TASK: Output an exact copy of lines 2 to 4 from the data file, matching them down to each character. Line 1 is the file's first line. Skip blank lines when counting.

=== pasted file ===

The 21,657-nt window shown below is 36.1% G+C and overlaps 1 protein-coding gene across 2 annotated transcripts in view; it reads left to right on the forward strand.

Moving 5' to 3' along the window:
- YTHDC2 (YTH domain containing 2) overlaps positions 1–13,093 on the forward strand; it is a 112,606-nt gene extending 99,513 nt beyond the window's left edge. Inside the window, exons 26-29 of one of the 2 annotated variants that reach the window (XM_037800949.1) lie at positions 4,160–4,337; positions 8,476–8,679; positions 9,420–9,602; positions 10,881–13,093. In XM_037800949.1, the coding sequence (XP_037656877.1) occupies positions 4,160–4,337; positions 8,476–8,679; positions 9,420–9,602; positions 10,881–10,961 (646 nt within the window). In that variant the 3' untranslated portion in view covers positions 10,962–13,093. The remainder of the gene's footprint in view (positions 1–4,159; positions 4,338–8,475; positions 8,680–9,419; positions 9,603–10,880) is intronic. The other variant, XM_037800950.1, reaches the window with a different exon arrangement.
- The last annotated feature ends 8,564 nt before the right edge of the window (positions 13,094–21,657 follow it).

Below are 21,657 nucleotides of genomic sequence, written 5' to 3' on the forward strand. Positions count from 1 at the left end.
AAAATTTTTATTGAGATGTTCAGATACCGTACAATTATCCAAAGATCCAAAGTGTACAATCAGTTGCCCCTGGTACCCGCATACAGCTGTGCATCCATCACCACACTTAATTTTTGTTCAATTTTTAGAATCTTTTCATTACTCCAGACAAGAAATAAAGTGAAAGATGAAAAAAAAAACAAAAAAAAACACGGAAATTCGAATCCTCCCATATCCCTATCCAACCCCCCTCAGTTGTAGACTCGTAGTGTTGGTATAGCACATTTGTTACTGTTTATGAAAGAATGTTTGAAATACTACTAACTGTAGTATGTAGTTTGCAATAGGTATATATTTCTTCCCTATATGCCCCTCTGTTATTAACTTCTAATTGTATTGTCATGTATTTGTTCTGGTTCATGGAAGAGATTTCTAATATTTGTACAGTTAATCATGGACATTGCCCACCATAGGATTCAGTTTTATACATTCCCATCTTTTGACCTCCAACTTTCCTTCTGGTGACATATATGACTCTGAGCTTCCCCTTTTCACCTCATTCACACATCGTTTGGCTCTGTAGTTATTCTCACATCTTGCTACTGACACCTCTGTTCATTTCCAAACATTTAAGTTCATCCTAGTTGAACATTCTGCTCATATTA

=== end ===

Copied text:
Moving 5' to 3' along the window:
- YTHDC2 (YTH domain containing 2) overlaps positions 1–13,093 on the forward strand; it is a 112,606-nt gene extending 99,513 nt beyond the window's left edge. Inside the window, exons 26-29 of one of the 2 annotated variants that reach the window (XM_037800949.1) lie at positions 4,160–4,337; positions 8,476–8,679; positions 9,420–9,602; positions 10,881–13,093. In XM_037800949.1, the coding sequence (XP_037656877.1) occupies positions 4,160–4,337; positions 8,476–8,679; positions 9,420–9,602; positions 10,881–10,961 (646 nt within the window). In that variant the 3' untranslated portion in view covers positions 10,962–13,093. The remainder of the gene's footprint in view (positions 1–4,159; positions 4,338–8,475; positions 8,680–9,419; positions 9,603–10,880) is intronic. The other variant, XM_037800950.1, reaches the window with a different exon arrangement.
- The last annotated feature ends 8,564 nt before the right edge of the window (positions 13,094–21,657 follow it).